Why is love a choice and not an emotion? The emotional component of love that we associate with feeling "loving" isn't consistent. For a relationship to be solid, there has to be consistency. Choosing to love means one will choose actions that demonstrate love regardless of the emotion that is felt (1 Corinthians 13). Here are five things that you choose to do when you love someone whether you are feeling angry, disappointed, distant, hurt, upset, loving, irritated, happy, unhappy or anything else:
1. You act in a way that is in the person's best interest. When you love someone, you have goodwill toward that person and act in a way that supports and cares. You do not purposefully bring harm or ill will toward them. You want to see the person happy, successful, secure, and fulfilled. Loving someone means you are invested fully in the person's well being. This is part of the commitment you make to the person when you enter the relationship. Romans 13:10 says, "Love does no harm to its neighbor" (NIV).
2. You take the person's needs into consideration. It doesn't mean you always have to do what the person wants or that it is wrong to put your own needs first. It just means you will consider what the other person wants and needs as much as you take your own needs into consideration. It is a balancing act that means you will sometimes sacrifice your own needs and wants for the other person and other times decide that you need to put yourself first. Philippians 2:4 says, "Each of you should look not only to your own interests, but also to the interests of others" (NIV).
3. You work toward understanding the person's viewpoint. Your own viewpoint makes sense to you, because it is yours. However when you love someone, it is important that you work toward understanding how he/she thinks and sees things. That person's opinions and emotions, albeit often different than yours, are equally important and you need to put energy into getting what is going on with the person. Part of feeling loved is to be understood for who you are. Proverbs 20:5 says, "The purposes of a man's heart are deep waters, but a man of understanding draws them out" (NIV).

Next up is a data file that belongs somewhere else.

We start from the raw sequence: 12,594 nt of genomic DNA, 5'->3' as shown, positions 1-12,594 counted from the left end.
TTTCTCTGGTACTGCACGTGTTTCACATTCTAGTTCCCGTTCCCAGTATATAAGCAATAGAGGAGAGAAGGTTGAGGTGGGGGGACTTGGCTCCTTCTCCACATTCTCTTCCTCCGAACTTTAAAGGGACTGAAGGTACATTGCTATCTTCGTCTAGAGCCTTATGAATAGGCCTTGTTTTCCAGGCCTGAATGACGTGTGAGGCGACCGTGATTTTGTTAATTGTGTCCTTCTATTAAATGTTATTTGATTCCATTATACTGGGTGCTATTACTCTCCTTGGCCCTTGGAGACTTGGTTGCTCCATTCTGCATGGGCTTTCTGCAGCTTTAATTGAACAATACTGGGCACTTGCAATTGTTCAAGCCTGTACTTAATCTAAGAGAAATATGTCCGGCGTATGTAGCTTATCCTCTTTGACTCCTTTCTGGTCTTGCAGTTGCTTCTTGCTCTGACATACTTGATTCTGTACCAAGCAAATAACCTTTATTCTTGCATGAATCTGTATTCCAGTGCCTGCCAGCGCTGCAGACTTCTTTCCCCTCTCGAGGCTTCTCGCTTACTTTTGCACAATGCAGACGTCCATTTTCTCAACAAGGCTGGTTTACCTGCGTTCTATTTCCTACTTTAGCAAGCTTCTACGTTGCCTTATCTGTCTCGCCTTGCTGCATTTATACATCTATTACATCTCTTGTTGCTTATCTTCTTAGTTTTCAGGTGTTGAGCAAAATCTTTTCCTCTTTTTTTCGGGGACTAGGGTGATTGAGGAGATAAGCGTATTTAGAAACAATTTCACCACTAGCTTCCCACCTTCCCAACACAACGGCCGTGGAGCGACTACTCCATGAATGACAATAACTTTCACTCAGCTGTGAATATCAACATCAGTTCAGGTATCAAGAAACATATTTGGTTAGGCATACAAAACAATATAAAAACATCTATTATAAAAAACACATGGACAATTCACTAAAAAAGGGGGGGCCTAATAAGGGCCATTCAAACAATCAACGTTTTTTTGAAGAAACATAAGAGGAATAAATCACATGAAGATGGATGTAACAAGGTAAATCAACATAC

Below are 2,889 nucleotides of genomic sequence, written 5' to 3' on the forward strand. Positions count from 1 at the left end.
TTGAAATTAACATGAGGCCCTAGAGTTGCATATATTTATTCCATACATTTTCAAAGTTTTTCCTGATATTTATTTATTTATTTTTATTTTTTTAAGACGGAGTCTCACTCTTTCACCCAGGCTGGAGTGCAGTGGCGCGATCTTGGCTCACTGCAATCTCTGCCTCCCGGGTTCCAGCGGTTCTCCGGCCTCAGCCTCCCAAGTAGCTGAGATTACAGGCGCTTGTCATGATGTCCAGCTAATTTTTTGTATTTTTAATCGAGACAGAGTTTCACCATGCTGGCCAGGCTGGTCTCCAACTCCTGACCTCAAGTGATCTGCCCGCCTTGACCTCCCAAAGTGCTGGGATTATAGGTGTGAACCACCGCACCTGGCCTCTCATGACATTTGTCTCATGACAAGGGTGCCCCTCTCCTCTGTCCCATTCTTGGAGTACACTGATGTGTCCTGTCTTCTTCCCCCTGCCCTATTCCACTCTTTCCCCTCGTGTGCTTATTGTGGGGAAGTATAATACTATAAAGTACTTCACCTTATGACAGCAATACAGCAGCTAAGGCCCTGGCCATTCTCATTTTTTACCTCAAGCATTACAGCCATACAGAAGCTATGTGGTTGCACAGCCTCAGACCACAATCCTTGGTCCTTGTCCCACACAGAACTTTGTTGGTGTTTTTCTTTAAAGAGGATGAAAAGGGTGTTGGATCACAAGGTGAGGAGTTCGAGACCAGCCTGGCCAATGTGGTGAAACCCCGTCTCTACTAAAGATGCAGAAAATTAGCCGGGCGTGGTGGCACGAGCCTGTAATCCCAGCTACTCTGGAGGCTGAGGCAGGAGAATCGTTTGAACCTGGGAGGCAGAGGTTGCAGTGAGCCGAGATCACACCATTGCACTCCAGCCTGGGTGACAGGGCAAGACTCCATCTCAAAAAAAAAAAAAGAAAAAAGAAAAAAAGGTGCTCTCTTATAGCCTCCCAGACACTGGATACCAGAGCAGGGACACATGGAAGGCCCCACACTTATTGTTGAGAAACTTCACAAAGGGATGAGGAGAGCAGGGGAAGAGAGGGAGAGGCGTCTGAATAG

4. You treat the person respectively. No matter how you feel, you can control how you act. You don't have the right to mistreat someone just because you are emotionally upset. One of the worst things you can do in a relationship is to treat your partner with contempt and disrespect. When you respect your partner, you speak and act in a way that conveys that the person is valuable to you. God wants respect in relationships. He tells husbands to respect their wives (1 Peter 3:7) and wives to respect their husbands (Ephesians 5:33).
5. You are committed to the relationship. If love were demonstrated only when one had loving feelings, then relationships would be roller coasters. Commitment is the additive that makes the road smooth and flat. Commitment means the relationship is bigger than either one of the partners. The good of the relationship becomes the goal. The marriage, relationship, or partnership is more important than either of the people in it. This helps both people rise above each person's sometimes competing views and needs. God views marriage and a committed sexual relationship as an entity. Two become one (Genesis 2:24) and the one is a union that is to be cherished and not broken, if at all possible.
Why is a love a choice and not an emotion? Because, it wouldn't be love if it depended on the ups and downs of the emotional feeling we associate with feeling "loving."
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Karla Downing is an author, speaker, licensed marriage and family therapist, and Bible study teacher. Karla's passion is to help people find freedom in Christ in the midst of their difficult relationships and circumstances through Biblical truths and practical tools.